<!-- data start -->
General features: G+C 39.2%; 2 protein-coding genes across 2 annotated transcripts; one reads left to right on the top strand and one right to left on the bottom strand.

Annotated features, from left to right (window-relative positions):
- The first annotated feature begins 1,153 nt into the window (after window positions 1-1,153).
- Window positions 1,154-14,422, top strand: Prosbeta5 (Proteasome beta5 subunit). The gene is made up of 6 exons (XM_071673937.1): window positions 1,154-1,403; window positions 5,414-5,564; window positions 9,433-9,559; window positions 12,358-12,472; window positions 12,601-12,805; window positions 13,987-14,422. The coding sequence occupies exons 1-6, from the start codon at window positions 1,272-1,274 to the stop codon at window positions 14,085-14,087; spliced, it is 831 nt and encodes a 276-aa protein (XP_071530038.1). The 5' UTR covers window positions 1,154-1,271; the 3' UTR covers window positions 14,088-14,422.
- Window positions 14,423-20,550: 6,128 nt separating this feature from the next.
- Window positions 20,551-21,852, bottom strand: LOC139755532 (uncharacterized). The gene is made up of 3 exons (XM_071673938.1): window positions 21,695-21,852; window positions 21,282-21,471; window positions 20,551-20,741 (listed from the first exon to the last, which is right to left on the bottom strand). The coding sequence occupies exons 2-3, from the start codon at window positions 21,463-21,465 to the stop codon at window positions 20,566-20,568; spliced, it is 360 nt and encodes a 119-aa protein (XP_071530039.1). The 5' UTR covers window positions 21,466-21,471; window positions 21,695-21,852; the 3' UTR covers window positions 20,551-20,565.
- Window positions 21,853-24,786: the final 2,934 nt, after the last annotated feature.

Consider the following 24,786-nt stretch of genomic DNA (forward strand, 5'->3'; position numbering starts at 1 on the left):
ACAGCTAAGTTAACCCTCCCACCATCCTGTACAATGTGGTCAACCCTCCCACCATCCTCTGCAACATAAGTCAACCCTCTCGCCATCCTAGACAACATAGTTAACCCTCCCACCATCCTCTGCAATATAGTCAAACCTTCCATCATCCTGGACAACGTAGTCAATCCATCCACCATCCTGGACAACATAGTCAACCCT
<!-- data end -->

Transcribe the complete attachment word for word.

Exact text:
General features: G+C 39.2%; 2 protein-coding genes across 2 annotated transcripts; one reads left to right on the top strand and one right to left on the bottom strand.

Annotated features, from left to right (window-relative positions):
- The first annotated feature begins 1,153 nt into the window (after window positions 1-1,153).
- Window positions 1,154-14,422, top strand: Prosbeta5 (Proteasome beta5 subunit). The gene is made up of 6 exons (XM_071673937.1): window positions 1,154-1,403; window positions 5,414-5,564; window positions 9,433-9,559; window positions 12,358-12,472; window positions 12,601-12,805; window positions 13,987-14,422. The coding sequence occupies exons 1-6, from the start codon at window positions 1,272-1,274 to the stop codon at window positions 14,085-14,087; spliced, it is 831 nt and encodes a 276-aa protein (XP_071530038.1). The 5' UTR covers window positions 1,154-1,271; the 3' UTR covers window positions 14,088-14,422.
- Window positions 14,423-20,550: 6,128 nt separating this feature from the next.
- Window positions 20,551-21,852, bottom strand: LOC139755532 (uncharacterized). The gene is made up of 3 exons (XM_071673938.1): window positions 21,695-21,852; window positions 21,282-21,471; window positions 20,551-20,741 (listed from the first exon to the last, which is right to left on the bottom strand). The coding sequence occupies exons 2-3, from the start codon at window positions 21,463-21,465 to the stop codon at window positions 20,566-20,568; spliced, it is 360 nt and encodes a 119-aa protein (XP_071530039.1). The 5' UTR covers window positions 21,466-21,471; window positions 21,695-21,852; the 3' UTR covers window positions 20,551-20,565.
- Window positions 21,853-24,786: the final 2,934 nt, after the last annotated feature.

Consider the following 24,786-nt stretch of genomic DNA (forward strand, 5'->3'; position numbering starts at 1 on the left):
ACAGCTAAGTTAACCCTCCCACCATCCTGTACAATGTGGTCAACCCTCCCACCATCCTCTGCAACATAAGTCAACCCTCTCGCCATCCTAGACAACATAGTTAACCCTCCCACCATCCTCTGCAATATAGTCAAACCTTCCATCATCCTGGACAACGTAGTCAATCCATCCACCATCCTGGACAACATAGTCAACCCT